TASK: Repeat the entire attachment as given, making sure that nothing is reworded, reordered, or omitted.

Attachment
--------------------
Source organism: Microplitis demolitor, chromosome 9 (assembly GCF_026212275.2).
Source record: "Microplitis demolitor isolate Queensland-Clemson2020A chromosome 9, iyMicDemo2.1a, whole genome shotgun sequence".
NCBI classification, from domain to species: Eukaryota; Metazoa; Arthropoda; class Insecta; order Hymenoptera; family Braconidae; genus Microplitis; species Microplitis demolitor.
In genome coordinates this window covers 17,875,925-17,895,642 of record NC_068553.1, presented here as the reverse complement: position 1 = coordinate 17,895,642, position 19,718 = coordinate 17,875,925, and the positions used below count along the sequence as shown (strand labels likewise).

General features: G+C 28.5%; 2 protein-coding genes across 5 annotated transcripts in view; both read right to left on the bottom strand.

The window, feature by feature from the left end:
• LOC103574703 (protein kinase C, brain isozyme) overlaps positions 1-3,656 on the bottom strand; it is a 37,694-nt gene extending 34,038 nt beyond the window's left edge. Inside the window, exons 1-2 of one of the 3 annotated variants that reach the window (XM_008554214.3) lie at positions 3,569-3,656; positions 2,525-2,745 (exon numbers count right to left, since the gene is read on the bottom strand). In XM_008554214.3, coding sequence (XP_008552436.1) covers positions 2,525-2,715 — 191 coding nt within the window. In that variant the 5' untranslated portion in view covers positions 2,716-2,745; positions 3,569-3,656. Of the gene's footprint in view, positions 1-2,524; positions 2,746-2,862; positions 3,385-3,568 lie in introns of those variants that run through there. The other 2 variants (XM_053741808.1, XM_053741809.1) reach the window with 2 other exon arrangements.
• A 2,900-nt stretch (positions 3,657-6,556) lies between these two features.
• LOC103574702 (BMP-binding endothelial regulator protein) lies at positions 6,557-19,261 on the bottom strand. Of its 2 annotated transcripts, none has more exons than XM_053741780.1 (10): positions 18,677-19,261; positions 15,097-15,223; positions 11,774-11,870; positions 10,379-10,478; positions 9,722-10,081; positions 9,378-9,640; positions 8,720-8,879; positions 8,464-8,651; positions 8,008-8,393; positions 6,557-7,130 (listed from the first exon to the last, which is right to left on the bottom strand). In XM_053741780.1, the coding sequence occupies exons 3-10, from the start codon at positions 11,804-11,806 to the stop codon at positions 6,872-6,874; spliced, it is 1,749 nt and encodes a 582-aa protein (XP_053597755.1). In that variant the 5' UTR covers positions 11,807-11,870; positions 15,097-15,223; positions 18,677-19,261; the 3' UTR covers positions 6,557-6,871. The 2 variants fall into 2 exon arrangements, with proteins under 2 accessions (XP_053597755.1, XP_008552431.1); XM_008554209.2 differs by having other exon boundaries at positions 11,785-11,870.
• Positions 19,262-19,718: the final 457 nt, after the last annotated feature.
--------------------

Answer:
Source organism: Microplitis demolitor, chromosome 9 (assembly GCF_026212275.2).
Source record: "Microplitis demolitor isolate Queensland-Clemson2020A chromosome 9, iyMicDemo2.1a, whole genome shotgun sequence".
NCBI classification, from domain to species: Eukaryota; Metazoa; Arthropoda; class Insecta; order Hymenoptera; family Braconidae; genus Microplitis; species Microplitis demolitor.
In genome coordinates this window covers 17,875,925-17,895,642 of record NC_068553.1, presented here as the reverse complement: position 1 = coordinate 17,895,642, position 19,718 = coordinate 17,875,925, and the positions used below count along the sequence as shown (strand labels likewise).

General features: G+C 28.5%; 2 protein-coding genes across 5 annotated transcripts in view; both read right to left on the bottom strand.

The window, feature by feature from the left end:
• LOC103574703 (protein kinase C, brain isozyme) overlaps positions 1-3,656 on the bottom strand; it is a 37,694-nt gene extending 34,038 nt beyond the window's left edge. Inside the window, exons 1-2 of one of the 3 annotated variants that reach the window (XM_008554214.3) lie at positions 3,569-3,656; positions 2,525-2,745 (exon numbers count right to left, since the gene is read on the bottom strand). In XM_008554214.3, coding sequence (XP_008552436.1) covers positions 2,525-2,715 — 191 coding nt within the window. In that variant the 5' untranslated portion in view covers positions 2,716-2,745; positions 3,569-3,656. Of the gene's footprint in view, positions 1-2,524; positions 2,746-2,862; positions 3,385-3,568 lie in introns of those variants that run through there. The other 2 variants (XM_053741808.1, XM_053741809.1) reach the window with 2 other exon arrangements.
• A 2,900-nt stretch (positions 3,657-6,556) lies between these two features.
• LOC103574702 (BMP-binding endothelial regulator protein) lies at positions 6,557-19,261 on the bottom strand. Of its 2 annotated transcripts, none has more exons than XM_053741780.1 (10): positions 18,677-19,261; positions 15,097-15,223; positions 11,774-11,870; positions 10,379-10,478; positions 9,722-10,081; positions 9,378-9,640; positions 8,720-8,879; positions 8,464-8,651; positions 8,008-8,393; positions 6,557-7,130 (listed from the first exon to the last, which is right to left on the bottom strand). In XM_053741780.1, the coding sequence occupies exons 3-10, from the start codon at positions 11,804-11,806 to the stop codon at positions 6,872-6,874; spliced, it is 1,749 nt and encodes a 582-aa protein (XP_053597755.1). In that variant the 5' UTR covers positions 11,807-11,870; positions 15,097-15,223; positions 18,677-19,261; the 3' UTR covers positions 6,557-6,871. The 2 variants fall into 2 exon arrangements, with proteins under 2 accessions (XP_053597755.1, XP_008552431.1); XM_008554209.2 differs by having other exon boundaries at positions 11,785-11,870.
• Positions 19,262-19,718: the final 457 nt, after the last annotated feature.